In this first of three posts, we'll begin assigning Simone De Beauvoir's typology, presented in Part II of The Ethics of Ambiguity called "Personal Freedom and Others," to the panoply of characters in Joel and Ethan Coen's The Big Lebowski. In what follows, Becky Vartabedian presents Brandt (played by Phillip Seymour Hoffman) as an example of the sub-man; Matt Bender discusses the serious man and John Goodman's Walter Sobchak; and Sami Brisson analyzes the nihilist type with, well, the Nihilists. Read on!
Brandt as Sub-Man
Before articulating each of the four key failures, DeBeauvoir discusses that type of person found “on the lowest rung of the ladder,” the sub-man (45). The sub-man expresses an “apathy” that “manifests a fundamental fear in the face of existence, in the face of the risks and tensions it implies” (45). Indeed, for DeBeauvoir (and other Existentialist writers like Sartre and Merleau-Ponty), existence is fundamentally a choice made in full view of its risks. By actively placing myself into the world as philosopher or teacher or student, I do so always in anticipation of the possible failures that may attend these choices and pursue my choice anyway - this is the basic expression of human being, which the sub-man refuses.
It’s possible to see in Brandt, the spokesperson and right-hand of The Big Lebowski and played by the late Philip Seymour Hoffman, an expression of the sub-man. His persisting and sycophantic devotion to The Big Lebowski suggests a kind of disappearance of his existence. Brandt routinely repeats the words of The Big Lebowski; as Roger Ebert pointed out in his review of the film, Philip Seymour Hoffman’s character bears some significant physical resemblance to the Big Lebowski, a similarity that further affects the disappearance of Brandt away from his own robust life and into that of his employer (http://www.rogerebert.com/reviews/great-movie-the-big-lebowski-1998).
De Beauvoir’s sub-man is paralyzed with fear of forces he sees himself subject to and unable to surmount. She says,
Weighted down by present events, he is bewildered before the darkness of the future which is haunted by frightful specters, war, sickness, revolution, fascism, Bolshevism. The more indistinct these dangers are, the more fearful they become. The sub-man is not very clear about what he has to lose since he has nothing, but this very uncertainty reinforces his terror. Indeed, what he fears is the that the shock of of the unforeseen may remind him of the agonizing consciousness of himself. (48)
The sub-man reinforces his failure in his own fear. Because the sub-man has not risked investment in the world, he doesn’t fear loss; rather, he fears being forced to reckon with his own failure or refusal to engage this first movement of being, to choose and to be responsible for one’s choice.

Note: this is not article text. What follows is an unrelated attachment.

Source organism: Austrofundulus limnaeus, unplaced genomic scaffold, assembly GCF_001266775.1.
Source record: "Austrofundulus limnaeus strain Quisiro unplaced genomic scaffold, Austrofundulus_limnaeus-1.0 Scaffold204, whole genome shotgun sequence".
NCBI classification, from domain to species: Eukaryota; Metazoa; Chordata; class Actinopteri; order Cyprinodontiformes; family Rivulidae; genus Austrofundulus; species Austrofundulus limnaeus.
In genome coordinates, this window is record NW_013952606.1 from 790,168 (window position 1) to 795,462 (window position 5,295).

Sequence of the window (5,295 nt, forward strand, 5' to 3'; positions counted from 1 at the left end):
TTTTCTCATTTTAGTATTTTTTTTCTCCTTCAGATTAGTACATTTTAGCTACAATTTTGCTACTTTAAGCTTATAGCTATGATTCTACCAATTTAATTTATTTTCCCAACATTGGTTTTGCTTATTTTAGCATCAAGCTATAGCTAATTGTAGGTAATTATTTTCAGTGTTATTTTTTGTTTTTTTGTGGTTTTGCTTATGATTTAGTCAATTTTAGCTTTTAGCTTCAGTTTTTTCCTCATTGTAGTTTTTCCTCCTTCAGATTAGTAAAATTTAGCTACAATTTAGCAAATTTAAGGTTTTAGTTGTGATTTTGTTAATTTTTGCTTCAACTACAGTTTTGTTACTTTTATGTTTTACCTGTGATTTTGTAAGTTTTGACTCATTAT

It is Brandt's getting carried along through the movie’s narrative arc, never staking a place for himself that suggest his status as an example of de Beauvoir’s sub-man. When, for example, the Dude suggests to Brandt that he can take any rug he likes as restitution for the rug damaged by the henchmen - the rug that “really ties the room together - Brandt does not question the order or its possibility, nor does he try to stop the Dude from taking the rug he chooses. After hearing the Dude’s explanation for Bunny’s disappearance that concludes with the question, “Didn’t that even occur to you ... man?” The Big Lebowski answers “No Mister Lebowski, that had not occurred to me.” Brandt follows it up immediately: “That did not occur to us.” This identification is Brandt’s alone - his employer manages an assertion of individuality that Brandt can only parrot.
This said, it may be viable to argue Brandt is a version of the passionate human, that person that has subsumed their individuality in devotion to another individual. We invite our reader(s) to consider this possibility in connection with the presentation of the passionate human in a subsequent post.
Walter Sobchack: a Serious Man
Simone de Beauvoir’s serious man is manifested through characters that regularly lose themselves in pride, moral righteousness, and the perceived ability to be objectively correct in many circumstances. Thus, the serious man frequently finds himself immersed in doing his duty often times leaving behind the other people around him or other possible ways of experiencing the world. There is only one way in which the serious man can experience the world, the way he sees fit.